an influential or important person: Who's the big cheese around here?
Dictionary.com Unabridged Based on the Random House Unabridged Dictionary, © Random House, Inc. 2023
How to use big cheese in a sentence
A second later he appeared wearing a wig and goatee like Uncle Sam's and carrying a big cheese on a gold plate.Bobbie Bubbles | E. Hugh Sherwood and Maud Gridley Budlong
Going in, I knocked a big cheese off the counter and stooped to pick it up.Jiglets | Walter Jones
They kidnaped the hero-symbol, the big cheese, and later killed him.Border, Breed Nor Birth | Dallas McCord Reynolds
They had loaves of brown bread, a big cheese, and a bunch of onions.Nelly's Silver Mine | Helen Hunt Jackson
The Montague girl, the last to escape, was seen to announce, "The big cheese is loose—it's eating all the little ones!"Merton of the Movies | Harry Leon Wilson
British Dictionary definitions for big cheese
slang an important person
Collins English Dictionary - Complete & Unabridged 2012 Digital Edition © William Collins Sons & Co. Ltd. 1979, 1986 © HarperCollins Publishers 1998, 2000, 2003, 2005, 2006, 2007, 2009, 2012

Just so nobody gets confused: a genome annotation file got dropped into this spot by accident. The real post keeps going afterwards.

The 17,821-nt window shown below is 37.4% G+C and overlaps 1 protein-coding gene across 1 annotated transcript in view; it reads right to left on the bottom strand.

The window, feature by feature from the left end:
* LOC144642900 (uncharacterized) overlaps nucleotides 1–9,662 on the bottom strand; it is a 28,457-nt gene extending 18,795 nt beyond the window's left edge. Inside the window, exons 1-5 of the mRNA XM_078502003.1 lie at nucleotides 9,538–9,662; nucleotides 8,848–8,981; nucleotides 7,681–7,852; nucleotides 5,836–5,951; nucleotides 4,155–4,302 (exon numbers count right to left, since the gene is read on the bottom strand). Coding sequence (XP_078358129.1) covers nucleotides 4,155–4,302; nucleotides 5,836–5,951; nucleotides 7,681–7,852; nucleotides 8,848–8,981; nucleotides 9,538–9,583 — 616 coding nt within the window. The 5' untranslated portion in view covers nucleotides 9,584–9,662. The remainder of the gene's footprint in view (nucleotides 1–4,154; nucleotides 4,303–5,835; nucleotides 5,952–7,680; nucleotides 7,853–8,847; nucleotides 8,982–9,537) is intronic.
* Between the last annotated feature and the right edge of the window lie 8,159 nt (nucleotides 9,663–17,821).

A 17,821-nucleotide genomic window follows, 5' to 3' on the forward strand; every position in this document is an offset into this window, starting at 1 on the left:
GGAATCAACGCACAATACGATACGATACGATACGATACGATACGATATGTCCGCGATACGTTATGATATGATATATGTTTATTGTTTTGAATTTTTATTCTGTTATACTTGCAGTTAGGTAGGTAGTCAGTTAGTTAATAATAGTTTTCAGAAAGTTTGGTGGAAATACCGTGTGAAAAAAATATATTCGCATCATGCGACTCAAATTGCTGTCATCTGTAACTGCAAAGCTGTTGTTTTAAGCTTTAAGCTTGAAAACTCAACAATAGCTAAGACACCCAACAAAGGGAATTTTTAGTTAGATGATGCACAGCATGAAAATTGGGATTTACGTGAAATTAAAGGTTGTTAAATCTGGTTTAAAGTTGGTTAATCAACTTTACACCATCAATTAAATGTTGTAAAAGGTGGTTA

Other Idioms and Phrases with big cheese
Also, big shot or gun or wheel or enchilada. An important, powerful person; the boss. For example, She loved being the big cheese of her company; the big guns in Congress are bound to change the President's bill; you'd better not act like a big shot among your old friends; Harry was the big wheel in his class; and You'll have to get permission from the big enchilada. The first term dates from the late 1800s and its origin is disputed. Some think it comes from the Urdu word chiz or cheez for “thing,” but others hold it plays on the English word “chief.” Big gun is much older, dating from the early 1800s; big shot became very popular in the late 1920s, particularly when used for underworld leaders of gangsters; big wheel dates from about the same period. Big enchilada, often put as the big enchilada, is the newest, dating from the early 1970s.
The American Heritage® Idioms Dictionary Copyright © 2002, 2001, 1995 by Houghton Mifflin Harcourt Publishing Company. Published by Houghton Mifflin Harcourt Publishing Company.